# C programming - A array and a random number combined question?

this is the part of my code I'm having trouble with. I can't understand why its doing it wrong. I have an array where it stores numbers 0 - 25 which are cases. The numbers are to be randomized and overwritten into the array. Only condition is is that no number can be doulbes, there can only be one of that number. I'm not asking you to do my code but do hint me or point me in the write directions. I am trying to learn :)

The problem lies within the second do loop. I can get the numbers to be randomized, but I get doubles. I have created a loop to check and fix this, but it's not working. The code does run, and doubles do still happen and I can't see why. It looks correct to me. Please look, thank you (:

This is what I have done originally (at the very end is where I am at now):

``````int check_double = 0;
int i = 0;
int counter = 0;
int random_number = 0;

int cases[] = {
1,2,3,4,5,6,7,8,9,10,11,12,13,14,15,16,17,18,19,20,21,22,23,24,25,26
};

float money[] = {
0.01,1,5,10,25,50,75,100,200,300,400,500,750,1000,5000,10000,25000,50000,750000,100000,200000,300000,400000,500000,750000,1000000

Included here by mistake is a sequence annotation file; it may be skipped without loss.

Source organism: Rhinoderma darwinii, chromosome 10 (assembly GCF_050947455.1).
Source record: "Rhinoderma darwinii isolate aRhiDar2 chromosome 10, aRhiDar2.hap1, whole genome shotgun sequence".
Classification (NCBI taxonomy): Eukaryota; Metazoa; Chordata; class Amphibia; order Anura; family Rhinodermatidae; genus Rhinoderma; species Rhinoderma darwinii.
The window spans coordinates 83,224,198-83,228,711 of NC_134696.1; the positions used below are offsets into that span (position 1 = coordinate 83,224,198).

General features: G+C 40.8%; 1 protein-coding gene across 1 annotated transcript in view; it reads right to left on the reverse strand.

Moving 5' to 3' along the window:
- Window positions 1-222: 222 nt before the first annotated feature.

};

//Randomize all case number and realine them in the array
srand ( time(NULL) );
do
{
cases[counter]= rand() % 26;
counter += 1;
printf("%d\n", cases[counter]);
}
while (counter <= 25);

//make sure there are no doubles in the array, just 0 - 25 and not a single number repeated twice
do
{
check_double = 0;

for (i = 0; i < counter; i++)
{
if (cases[counter] == cases[i])
{
cases[counter] = rand()% 26;
check_double == 1;
}
}
}

while (check_double != 0);
``````

Currently, what I had achived after that was combing both loops and check for doubles as the array goes. This is what I made, it still has doubles and im not sure why, I only posted the cose with both loops combined:

``````do
{

cases[counter]= rand() % 26;

if (cases[counter]>=1);

for(i=0;i<=counter;i++)

if (cases[counter]==cases[i])
{
cases[counter]=rand()% 26;
}

printf("%d\n",cases[counter]);
counter+=1;
}
``````
-
This answer to a different question may be helpful to you. – icktoofay Sep 21 '11 at 5:23
The normal way to handle that is to load the array with the values 0..25 (or other range) and then shuffle it. There are more and less correct ways of shuffling the array, but you end up with a pure permutation of the guaranteed unique values. – Jonathan Leffler Sep 21 '11 at 7:20

Robsta, you could try the following piece of code, I have run this in Dev-C++, any changes that you require can be made from your side. But, I assure you that this code generates what you intend.

``````int check_double = 0;
int i = 0;
int counter = 0;

int cases[] = {
1,2,3,4,5,6,7,8,9,10,11,12,13,14,15,16,17,18,19,20,21,22,23,24,25,26
};
//Randomize all case number and realine them in the array
srand ( time(NULL) );
do
{

cases[counter]= rand() % 26;

for(i=0;i<counter;i++)
if (cases[counter]==cases[i]){
while (cases[counter]==cases[i])
{
cases[counter]=rand()% 26;
}
i=0;
}

printf("%d\t%d\n",counter,cases[counter]);
counter+=1;
}while (counter <= 25);
``````